Collaborating therapists: Oftentimes, clinic-based therapists will reach out to their client’s in-school therapist to collaborate. This allows both therapists to be aware of a child’s goals, while keeping apprised of progress, as well as ongoing areas of need. Collaborating between professionals can ensure best practice and that a child is receiving the best possible care.
Targeting variety of goals: Therapists in schools are often limited to goals that can be tied to specific academic needs. School therapists are bound by goals that may be impacting a child academically, and they are not always able to look at the entire scope of a child’s need. Clinic-based therapists are able to target on more functional goals, ensuring that all areas of need are addressed. Working on all areas of need together can help children reach their goals and maximize progress.
If parents have specific questions about how their child could benefit from both in-school and clinic-based therapies, their child’s therapists can help highlight advantages. Therapists often welcome collaboration, and in doing so, children receive the best care.
When children are upset, adults are usually able to tell by their behaviors. Some children scream, others cry, throw things or hit someone or something nearby. Below are some therapeutic solutions that can help to calm an angry child safely and effectively.
Sensory Solutions to Help Your Angry Child Calm Down:
Provide your child a safe, therapeutic way to release any excessive energy they have from becoming angry. For some children, this may look like hitting their pillow, running, jumping rope, or playing on the swing set. Other children prefer crawling into a safe, but compact space (such as in between a mountain of pillows) or inside of a self-made fort full of cushions, pillows, stuffed animals, and small fidgets. Providing proprioceptive activities, including back rubs, massages, or bear hugs can be helpful tools to use when trying to manage emotional regulation.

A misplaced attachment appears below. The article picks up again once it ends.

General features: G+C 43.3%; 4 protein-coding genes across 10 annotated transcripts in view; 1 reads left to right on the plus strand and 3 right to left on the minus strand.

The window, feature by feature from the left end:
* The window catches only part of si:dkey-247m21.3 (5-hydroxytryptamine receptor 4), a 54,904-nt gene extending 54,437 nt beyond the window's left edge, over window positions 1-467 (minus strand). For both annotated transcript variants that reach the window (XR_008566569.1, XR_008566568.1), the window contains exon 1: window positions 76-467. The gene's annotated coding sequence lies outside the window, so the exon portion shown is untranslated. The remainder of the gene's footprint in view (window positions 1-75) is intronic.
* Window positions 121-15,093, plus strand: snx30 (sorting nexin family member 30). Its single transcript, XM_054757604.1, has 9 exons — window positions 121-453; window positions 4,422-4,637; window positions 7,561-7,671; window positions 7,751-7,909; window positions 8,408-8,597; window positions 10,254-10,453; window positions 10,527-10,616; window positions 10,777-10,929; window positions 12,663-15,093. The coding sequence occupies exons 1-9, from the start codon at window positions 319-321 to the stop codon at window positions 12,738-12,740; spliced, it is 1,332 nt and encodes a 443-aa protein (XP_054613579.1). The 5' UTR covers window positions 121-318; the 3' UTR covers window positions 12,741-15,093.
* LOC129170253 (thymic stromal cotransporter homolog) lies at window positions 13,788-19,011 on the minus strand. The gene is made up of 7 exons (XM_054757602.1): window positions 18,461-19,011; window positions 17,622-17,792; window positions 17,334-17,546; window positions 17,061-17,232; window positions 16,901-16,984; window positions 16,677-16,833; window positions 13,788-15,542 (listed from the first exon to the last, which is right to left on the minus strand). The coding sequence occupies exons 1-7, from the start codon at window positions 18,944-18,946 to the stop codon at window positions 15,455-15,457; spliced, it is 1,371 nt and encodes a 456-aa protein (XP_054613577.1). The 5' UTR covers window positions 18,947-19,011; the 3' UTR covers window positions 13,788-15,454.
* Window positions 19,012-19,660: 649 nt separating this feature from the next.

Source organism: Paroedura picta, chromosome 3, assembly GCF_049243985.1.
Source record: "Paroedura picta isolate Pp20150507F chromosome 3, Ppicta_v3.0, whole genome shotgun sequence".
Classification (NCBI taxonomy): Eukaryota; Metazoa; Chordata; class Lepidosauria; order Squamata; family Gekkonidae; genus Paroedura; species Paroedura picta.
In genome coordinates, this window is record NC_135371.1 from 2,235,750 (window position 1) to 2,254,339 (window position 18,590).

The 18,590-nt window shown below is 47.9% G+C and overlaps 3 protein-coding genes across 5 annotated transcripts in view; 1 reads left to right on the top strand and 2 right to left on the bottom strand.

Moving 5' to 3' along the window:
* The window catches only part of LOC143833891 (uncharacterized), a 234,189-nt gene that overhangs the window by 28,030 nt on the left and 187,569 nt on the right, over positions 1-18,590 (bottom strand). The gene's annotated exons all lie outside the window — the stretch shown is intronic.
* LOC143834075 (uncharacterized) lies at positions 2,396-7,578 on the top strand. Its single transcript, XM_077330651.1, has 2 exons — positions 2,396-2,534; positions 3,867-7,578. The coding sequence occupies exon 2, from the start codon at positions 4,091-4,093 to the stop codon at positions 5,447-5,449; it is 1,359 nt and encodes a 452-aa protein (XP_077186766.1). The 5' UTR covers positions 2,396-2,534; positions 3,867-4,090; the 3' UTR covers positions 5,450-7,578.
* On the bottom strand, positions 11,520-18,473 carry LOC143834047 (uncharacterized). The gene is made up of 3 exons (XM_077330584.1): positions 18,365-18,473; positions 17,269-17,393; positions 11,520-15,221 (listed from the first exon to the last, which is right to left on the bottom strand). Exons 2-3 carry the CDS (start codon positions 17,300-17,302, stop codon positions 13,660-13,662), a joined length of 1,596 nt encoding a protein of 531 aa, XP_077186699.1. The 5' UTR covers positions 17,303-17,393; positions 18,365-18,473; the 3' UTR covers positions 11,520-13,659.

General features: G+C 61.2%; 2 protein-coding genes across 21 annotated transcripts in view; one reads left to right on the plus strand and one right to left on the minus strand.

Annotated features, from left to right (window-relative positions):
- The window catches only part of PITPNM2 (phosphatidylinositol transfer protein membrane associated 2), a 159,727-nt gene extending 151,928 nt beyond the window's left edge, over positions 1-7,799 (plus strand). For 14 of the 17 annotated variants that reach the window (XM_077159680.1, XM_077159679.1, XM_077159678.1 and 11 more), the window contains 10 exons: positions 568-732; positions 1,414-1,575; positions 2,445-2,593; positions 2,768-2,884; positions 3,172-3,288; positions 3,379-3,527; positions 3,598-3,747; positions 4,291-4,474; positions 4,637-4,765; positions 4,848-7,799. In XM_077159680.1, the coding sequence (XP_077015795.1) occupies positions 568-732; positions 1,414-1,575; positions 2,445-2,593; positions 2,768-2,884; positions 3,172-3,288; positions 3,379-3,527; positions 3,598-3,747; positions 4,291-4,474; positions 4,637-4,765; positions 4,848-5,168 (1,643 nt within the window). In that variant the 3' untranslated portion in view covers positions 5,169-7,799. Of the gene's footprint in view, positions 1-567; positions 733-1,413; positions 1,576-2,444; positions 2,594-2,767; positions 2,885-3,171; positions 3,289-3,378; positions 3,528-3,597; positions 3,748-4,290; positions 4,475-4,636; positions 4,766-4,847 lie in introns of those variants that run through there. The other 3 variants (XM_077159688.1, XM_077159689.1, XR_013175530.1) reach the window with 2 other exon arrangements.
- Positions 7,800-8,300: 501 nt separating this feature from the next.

Teach your child self-calming breathing strategies. When your child is visibly upset or angry, instruct them to breathe in like they are smelling flowers for 5 seconds, and exhale like they are blowing out birthday candles for 5 seconds, for up to one minute at a time. This helps to trigger the parasympathetic branch of the autonomic nervous system, which is responsible for calming the body down and reducing stress (click here for 5 yoga activities to help your child calm down).
Be proactive. Use a visual chart to help children remember safe ways to manage their anger. Using language such as, “When I feel upset or angry, I can…” combined with visuals of previously learned strategies (deep breathing, back rubs, fidgets, bear hugs, etc.) can help your child learn how to independently manage anger appropriately.
When your child is angry, it is important to avoid immediate punishment. Identify a safe, quiet place for the child to go to so that they can implement self-calming strategies to help better their mood. For younger children, set a visual timer for 5-10 minutes. Let the child know they have until the time runs out to calm their body down, and give them a choice of 2 strategies to help them feel better. For older children, encourage them to set a visual timer to decide on the length of the time-out before they are expected to return to the activity.
https://secureservercdn.net/22.214.171.124/fnf.6b5.myftpupload.com/wp-content/uploads/2015/08/angry-child-FeaturedImage.png?time=1623258505186183Mary Kate Mulryhttps://secureservercdn.net/126.96.36.199/fnf.6b5.myftpupload.com/wp-content/uploads/2016/05/nspt_2-color-logo_noclaims.pngMary Kate Mulry2015-08-17 19:01:112015-08-17 19:01:11Sensory Strategies to Calm the Angry Child
Preparing your child to go back to school can be both exciting and challenging. Research suggests that approximately 1 in 6 children experience sensory symptoms that are significant enough to interfere with everyday life functions occurring at home and in the school. Targeting the body’s sensory systems of oral, vestibular (movement), proprioceptive (body position), tactile (touch), visual, and auditory will help them to stay motivated and engaged in the classroom. Check out these 5 tips that describe various sensory strategies for school.
Sensory Strategies for School:
Send your child to school with a healthy, crunchy snack in their lunch such as carrots, celery, granola bars, licorice, or gummy worms. Research suggests children with sensory processing difficulties, specifically those who are underresponsive to sensory input, benefit from crunchy snacks to improve their attention and arousal levels.